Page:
Cryptomining Malware: What You Need to Know

Remember ransomware? That’s sooo 2017.

Here in 2018, there is a new big cybercrime baddie in town: Cryptomining malware, also referred to as Cryptojacking, and it’s quickly deposing ransomware of its “king of malware” status.

So What do They Want From You???

Before we jump into some of the many reasons behind this increasingly popular and dangerous exploit’s explosive growth, let’s get down to brass tacks and dissect this new threat. The very first thing you’ll need to know is this: Cryptomining malware isn’t stealing money or data from you. It’s stealing your processing power in order to mine for cryptocurrencies such as Bitcoin or the more accessible Monero.

As the victim, what you’ll likely experience is slower performance. Sure, this might not sound so bad – “Hey, it’s just my CPU (computer processing unit) they’re after!” But the truth is that using all that computing power will eventually lead to the early demise of your devices. Not to mention that attackers are using what is rightfully yours (your CPU) to get rich – Really rich. Moreover, once attackers have a backdoor into your system, they can shift it whenever they please to become something far more dangerous than its original purpose.

But to really understand crypto mining malware, you’ll have to understand a few things about crypto currencies in general. Lucky for you, a few months back we published a series of posts on the topic of cryptocurrency basics. We’ll go over some of the most pertinent points here, but if you still want more background, check out those posts.

What “Cryptocurrency Mining” Actually Means

Mining accomplishes two things – first off, it’s the process in which new transactions are validated and then added to the blockchain. The blockchain, if you recall back to our other post, is an incorruptible and public record of all transactions performed with a given cryptocurrency (actually, it can be used to validate and record just about anything digital but let’s focus on cryptocurrencies for now). Each time a transaction is requested, dedicated users, via computers called nodes, verify that the transaction request is legitimate and link it back to the previous transaction (that’s why it’s referred to as a blockchain). As a reward for their efforts, miners are granted a portion of whatever coin it is they are mining.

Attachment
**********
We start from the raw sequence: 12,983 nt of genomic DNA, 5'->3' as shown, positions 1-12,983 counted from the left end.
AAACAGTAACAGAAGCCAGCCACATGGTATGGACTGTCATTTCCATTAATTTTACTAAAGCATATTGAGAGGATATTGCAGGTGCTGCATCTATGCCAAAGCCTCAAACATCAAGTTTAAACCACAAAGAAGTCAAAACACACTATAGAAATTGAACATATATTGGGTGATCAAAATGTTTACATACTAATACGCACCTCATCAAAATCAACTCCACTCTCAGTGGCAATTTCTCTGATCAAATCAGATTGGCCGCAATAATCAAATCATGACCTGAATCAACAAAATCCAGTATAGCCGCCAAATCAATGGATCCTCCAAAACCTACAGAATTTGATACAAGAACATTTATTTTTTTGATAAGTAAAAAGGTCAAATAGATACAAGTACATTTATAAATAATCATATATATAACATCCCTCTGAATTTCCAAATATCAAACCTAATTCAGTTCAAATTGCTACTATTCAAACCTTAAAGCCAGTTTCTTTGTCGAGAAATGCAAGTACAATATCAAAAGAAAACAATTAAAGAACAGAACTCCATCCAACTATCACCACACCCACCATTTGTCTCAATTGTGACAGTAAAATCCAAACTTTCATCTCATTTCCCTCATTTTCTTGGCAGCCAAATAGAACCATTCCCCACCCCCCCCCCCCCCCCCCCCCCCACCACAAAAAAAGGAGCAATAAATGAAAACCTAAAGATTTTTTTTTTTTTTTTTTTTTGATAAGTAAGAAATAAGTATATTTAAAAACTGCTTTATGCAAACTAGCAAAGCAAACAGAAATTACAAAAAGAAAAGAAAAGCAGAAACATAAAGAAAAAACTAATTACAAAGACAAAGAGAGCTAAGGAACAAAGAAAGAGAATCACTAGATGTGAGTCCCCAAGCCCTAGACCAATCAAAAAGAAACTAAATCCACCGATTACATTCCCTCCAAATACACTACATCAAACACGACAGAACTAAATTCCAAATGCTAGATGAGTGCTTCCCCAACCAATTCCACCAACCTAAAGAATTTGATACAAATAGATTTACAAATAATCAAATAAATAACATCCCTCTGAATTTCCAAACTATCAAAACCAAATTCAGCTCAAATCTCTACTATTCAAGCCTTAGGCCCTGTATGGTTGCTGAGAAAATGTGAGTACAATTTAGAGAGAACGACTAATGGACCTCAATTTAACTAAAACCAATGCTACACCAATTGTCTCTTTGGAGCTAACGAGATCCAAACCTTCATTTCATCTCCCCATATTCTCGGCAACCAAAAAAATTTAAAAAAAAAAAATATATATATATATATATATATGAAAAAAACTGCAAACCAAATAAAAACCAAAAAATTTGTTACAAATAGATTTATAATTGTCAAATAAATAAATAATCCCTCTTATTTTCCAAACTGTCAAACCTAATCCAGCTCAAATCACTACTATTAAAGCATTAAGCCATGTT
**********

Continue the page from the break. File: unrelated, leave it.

More importantly, for our purposes now anyway, mining is also how new cryptocoins are released. You may be wondering at this point why new coins need to be “released” as opposed to just being created and put into circulation. It turns out that although mining is a crazily complex process, it actually makes a lot of sense. Just like releasing too much traditional currency at one time can lead to inflation, crypto coins are released one at a time to prevent inflation, and therefore the devaluation, of the currency. In order to release new coins, highly complicated puzzles must be solved.

It takes a whole lot of CPU energy to solve these numeric challenges but the owner of the first computer to solve each one is rewarded with a shiny new cryptocoin.

Any law-abiding citizen interested in earning some extra dough can get in on the action by setting up the right hardware and software that is specifically built to handle the heavy computational load. And where Bitcoin is concerned, this is pretty much the only way to go about unearthing new coins. But other currencies such as Monero don’t require specialized anything – which means that attackers can use any computer to do their heavy lifting.